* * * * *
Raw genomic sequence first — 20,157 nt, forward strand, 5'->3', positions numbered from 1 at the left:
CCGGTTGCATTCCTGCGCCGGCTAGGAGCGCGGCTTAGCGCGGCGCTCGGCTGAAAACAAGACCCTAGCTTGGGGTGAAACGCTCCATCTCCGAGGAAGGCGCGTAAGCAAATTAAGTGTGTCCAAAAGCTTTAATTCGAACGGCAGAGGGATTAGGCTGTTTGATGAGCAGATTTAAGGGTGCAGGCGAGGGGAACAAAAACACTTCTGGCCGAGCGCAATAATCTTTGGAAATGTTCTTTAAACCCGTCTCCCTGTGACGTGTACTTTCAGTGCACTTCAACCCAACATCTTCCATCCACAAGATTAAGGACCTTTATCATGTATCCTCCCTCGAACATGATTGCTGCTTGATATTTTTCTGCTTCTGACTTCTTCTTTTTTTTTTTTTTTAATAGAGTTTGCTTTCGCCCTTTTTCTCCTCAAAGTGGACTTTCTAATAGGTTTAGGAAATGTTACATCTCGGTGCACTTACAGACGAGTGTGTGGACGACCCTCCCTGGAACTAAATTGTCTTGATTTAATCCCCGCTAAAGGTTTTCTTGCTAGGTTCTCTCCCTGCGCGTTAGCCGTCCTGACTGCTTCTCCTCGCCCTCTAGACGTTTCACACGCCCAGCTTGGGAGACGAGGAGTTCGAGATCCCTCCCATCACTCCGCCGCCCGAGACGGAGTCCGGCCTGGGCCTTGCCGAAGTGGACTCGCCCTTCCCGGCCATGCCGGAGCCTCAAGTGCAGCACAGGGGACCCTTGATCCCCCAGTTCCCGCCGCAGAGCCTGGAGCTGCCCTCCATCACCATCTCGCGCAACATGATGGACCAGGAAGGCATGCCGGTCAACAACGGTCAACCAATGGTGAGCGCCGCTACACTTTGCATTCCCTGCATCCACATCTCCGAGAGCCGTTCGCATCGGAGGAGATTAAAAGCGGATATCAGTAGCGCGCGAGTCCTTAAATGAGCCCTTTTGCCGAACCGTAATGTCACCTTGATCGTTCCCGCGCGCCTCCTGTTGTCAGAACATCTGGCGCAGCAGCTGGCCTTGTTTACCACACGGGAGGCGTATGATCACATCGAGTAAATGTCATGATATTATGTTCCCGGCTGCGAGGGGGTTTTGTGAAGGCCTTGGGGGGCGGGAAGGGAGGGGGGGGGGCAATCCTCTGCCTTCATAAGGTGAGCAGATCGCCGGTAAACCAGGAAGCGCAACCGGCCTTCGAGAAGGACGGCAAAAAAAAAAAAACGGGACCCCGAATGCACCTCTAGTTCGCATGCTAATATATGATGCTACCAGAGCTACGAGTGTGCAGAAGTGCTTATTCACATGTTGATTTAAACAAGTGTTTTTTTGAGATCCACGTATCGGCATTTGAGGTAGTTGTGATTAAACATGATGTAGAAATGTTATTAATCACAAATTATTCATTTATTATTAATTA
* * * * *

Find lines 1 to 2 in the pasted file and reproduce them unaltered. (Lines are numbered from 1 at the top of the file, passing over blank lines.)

Raw genomic sequence first — 20,157 nt, forward strand, 5'->3', positions numbered from 1 at the left:
CCGGTTGCATTCCTGCGCCGGCTAGGAGCGCGGCTTAGCGCGGCGCTCGGCTGAAAACAAGACCCTAGCTTGGGGTGAAACGCTCCATCTCCGAGGAAGGCGCGTAAGCAAATTAAGTGTGTCCAAAAGCTTTAATTCGAACGGCAGAGGGATTAGGCTGTTTGATGAGCAGATTTAAGGGTGCAGGCGAGGGGAACAAAAACACTTCTGGCCGAGCGCAATAATCTTTGGAAATGTTCTTTAAACCCGTCTCCCTGTGACGTGTACTTTCAGTGCACTTCAACCCAACATCTTCCATCCACAAGATTAAGGACCTTTATCATGTATCCTCCCTCGAACATGATTGCTGCTTGATATTTTTCTGCTTCTGACTTCTTCTTTTTTTTTTTTTTTAATAGAGTTTGCTTTCGCCCTTTTTCTCCTCAAAGTGGACTTTCTAATAGGTTTAGGAAATGTTACATCTCGGTGCACTTACAGACGAGTGTGTGGACGACCCTCCCTGGAACTAAATTGTCTTGATTTAATCCCCGCTAAAGGTTTTCTTGCTAGGTTCTCTCCCTGCGCGTTAGCCGTCCTGACTGCTTCTCCTCGCCCTCTAGACGTTTCACACGCCCAGCTTGGGAGACGAGGAGTTCGAGATCCCTCCCATCACTCCGCCGCCCGAGACGGAGTCCGGCCTGGGCCTTGCCGAAGTGGACTCGCCCTTCCCGGCCATGCCGGAGCCTCAAGTGCAGCACAGGGGACCCTTGATCCCCCAGTTCCCGCCGCAGAGCCTGGAGCTGCCCTCCATCACCATCTCGCGCAACATGATGGACCAGGAAGGCATGCCGGTCAACAACGGTCAACCAATGGTGAGCGCCGCTACACTTTGCATTCCCTGCATCCACATCTCCGAGAGCCGTTCGCATCGGAGGAGATTAAAAGCGGATATCAGTAGCGCGCGAGTCCTTAAATGAGCCCTTTTGCCGAACCGTAATGTCACCTTGATCGTTCCCGCGCGCCTCCTGTTGTCAGAACATCTGGCGCAGCAGCTGGCCTTGTTTACCACACGGGAGGCGTATGATCACATCGAGTAAATGTCATGATATTATGTTCCCGGCTGCGAGGGGGTTTTGTGAAGGCCTTGGGGGGCGGGAAGGGAGGGGGGGGGGCAATCCTCTGCCTTCATAAGGTGAGCAGATCGCCGGTAAACCAGGAAGCGCAACCGGCCTTCGAGAAGGACGGCAAAAAAAAAAAAACGGGACCCCGAATGCACCTCTAGTTCGCATGCTAATATATGATGCTACCAGAGCTACGAGTGTGCAGAAGTGCTTATTCACATGTTGATTTAAACAAGTGTTTTTTTGAGATCCACGTATCGGCATTTGAGGTAGTTGTGATTAAACATGATGTAGAAATGTTATTAATCACAAATTATTCATTTATTATTAATTA